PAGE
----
The Improvisational Facilitator

Excerpt from Tips & Tools for the Art of Experiential Group Facilitation, Second Edition

One of the aspects of facilitation I most appreciate is the ongoing creative energy and adaptation that it both requires and inspires. I enjoy experiencing live music, of all genres,
for the same reasons. Musical improvisation fascinates and inspires me—that moment when a musician departs from the notes on the page, plunging into a thematically relevant, completely spontaneous composition in relation to communicating with the audience.

Successful improvisation is the hallmark of a dedicated and seasoned musician who is immersed in the recordings of his/her chosen genre, accumulating more notes, chords, progressions, and ways to combine them. Scientists believe that through constant practice, these processes get pushed down into the subconscious, and the performer is able to free-associate (Martinez, 2010). When artists, writers, musicians, or any kind of language learners achieve fluency, they can later draw upon and recombine structures and phrases to improvise.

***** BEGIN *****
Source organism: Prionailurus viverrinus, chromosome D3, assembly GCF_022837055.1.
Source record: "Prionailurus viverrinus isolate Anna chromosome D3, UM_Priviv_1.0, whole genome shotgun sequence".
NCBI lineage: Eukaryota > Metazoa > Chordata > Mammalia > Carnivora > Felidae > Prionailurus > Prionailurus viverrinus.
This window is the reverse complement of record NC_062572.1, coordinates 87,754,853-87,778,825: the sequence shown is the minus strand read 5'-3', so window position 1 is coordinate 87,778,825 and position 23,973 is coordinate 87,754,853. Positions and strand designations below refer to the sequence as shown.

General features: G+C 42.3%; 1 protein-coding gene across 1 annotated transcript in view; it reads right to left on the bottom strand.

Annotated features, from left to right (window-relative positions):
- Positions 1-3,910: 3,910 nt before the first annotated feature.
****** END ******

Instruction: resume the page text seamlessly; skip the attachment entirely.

I see improvisation as an essential part of facilitation. As facilitators continue to practice and immerse themselves in the language, theory, and research of their field; learn various activities and strategies from others; and observe all kinds of groups and experiences, they hone this ability to improvise, create, and adapt. Improvisation has a lot to do with this experience, but also attitude—a willingness to experiment, learn and try new things, collaborate with others, and truly dedicate oneself to the field. Most importantly, successful improvisation in facilitation requires paying close attention to the needs of the group and working off of the amazing material they have to offer.


Martinez, A. (2010) “The Improvisational Brain” SEED Online Magazine December 14, 2010. Retrieved June 1, 2016

Stanchfield (2016) Tips & Tools for the Art of Experiential Group Facilitation, Second Edition. Bethany, OK: Wood N Barnes Publishing.

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